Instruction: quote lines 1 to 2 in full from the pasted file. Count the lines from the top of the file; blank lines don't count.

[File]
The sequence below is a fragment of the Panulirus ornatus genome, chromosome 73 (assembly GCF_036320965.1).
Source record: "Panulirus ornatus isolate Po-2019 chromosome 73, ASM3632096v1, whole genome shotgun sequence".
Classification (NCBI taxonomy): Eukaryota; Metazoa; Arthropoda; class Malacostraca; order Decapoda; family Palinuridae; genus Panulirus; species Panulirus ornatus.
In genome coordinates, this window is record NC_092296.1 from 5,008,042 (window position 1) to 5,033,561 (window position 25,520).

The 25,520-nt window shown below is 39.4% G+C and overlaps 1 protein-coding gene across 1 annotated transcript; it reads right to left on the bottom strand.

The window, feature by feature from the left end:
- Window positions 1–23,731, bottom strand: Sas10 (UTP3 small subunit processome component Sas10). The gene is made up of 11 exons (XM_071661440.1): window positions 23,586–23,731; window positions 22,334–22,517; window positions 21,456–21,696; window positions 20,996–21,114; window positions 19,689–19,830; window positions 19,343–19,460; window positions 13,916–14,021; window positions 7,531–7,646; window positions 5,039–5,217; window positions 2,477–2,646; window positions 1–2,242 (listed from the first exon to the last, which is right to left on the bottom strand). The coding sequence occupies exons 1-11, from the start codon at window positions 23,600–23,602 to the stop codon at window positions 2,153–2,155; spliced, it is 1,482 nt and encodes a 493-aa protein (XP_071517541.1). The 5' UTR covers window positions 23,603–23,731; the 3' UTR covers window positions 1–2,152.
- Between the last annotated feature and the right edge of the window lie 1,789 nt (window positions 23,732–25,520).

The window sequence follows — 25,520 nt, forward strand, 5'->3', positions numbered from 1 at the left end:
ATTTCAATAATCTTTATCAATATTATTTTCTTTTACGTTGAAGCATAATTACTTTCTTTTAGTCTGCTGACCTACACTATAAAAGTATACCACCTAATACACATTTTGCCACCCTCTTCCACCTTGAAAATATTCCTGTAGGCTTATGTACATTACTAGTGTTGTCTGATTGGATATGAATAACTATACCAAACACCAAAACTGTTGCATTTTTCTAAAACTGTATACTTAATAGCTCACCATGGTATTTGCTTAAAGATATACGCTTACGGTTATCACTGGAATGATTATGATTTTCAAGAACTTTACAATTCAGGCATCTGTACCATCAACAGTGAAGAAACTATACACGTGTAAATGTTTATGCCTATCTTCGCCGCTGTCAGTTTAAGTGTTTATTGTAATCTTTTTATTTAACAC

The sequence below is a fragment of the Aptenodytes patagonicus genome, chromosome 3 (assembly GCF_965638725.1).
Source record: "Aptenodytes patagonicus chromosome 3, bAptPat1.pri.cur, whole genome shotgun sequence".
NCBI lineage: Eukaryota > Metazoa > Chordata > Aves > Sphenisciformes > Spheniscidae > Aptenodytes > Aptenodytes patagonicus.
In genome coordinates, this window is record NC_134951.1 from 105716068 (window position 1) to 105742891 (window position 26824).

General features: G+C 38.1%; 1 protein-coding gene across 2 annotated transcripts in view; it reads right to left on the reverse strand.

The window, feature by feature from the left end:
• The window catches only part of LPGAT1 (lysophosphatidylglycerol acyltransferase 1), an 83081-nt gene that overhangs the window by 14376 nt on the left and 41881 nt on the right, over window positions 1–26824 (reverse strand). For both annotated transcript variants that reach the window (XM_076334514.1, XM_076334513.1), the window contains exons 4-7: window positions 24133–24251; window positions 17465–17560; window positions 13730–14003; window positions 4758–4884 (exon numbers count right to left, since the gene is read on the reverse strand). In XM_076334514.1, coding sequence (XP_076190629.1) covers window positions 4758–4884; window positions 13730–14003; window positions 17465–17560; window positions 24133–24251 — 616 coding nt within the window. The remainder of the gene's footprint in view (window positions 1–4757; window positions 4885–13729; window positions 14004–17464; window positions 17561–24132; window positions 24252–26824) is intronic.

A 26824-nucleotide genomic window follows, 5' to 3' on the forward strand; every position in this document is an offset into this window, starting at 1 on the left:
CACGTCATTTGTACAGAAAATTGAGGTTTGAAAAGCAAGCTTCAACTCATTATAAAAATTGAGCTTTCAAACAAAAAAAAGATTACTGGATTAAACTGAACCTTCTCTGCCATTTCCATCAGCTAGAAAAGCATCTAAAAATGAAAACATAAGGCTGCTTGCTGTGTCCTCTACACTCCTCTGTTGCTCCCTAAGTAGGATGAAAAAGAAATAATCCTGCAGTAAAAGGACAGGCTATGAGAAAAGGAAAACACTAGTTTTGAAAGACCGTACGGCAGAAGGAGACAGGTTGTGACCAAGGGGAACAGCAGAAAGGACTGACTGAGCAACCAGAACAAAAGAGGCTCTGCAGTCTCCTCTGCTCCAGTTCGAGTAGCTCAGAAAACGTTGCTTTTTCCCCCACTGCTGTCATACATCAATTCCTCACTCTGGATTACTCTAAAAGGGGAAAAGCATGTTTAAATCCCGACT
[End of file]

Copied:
The sequence below is a fragment of the Panulirus ornatus genome, chromosome 73 (assembly GCF_036320965.1).
Source record: "Panulirus ornatus isolate Po-2019 chromosome 73, ASM3632096v1, whole genome shotgun sequence".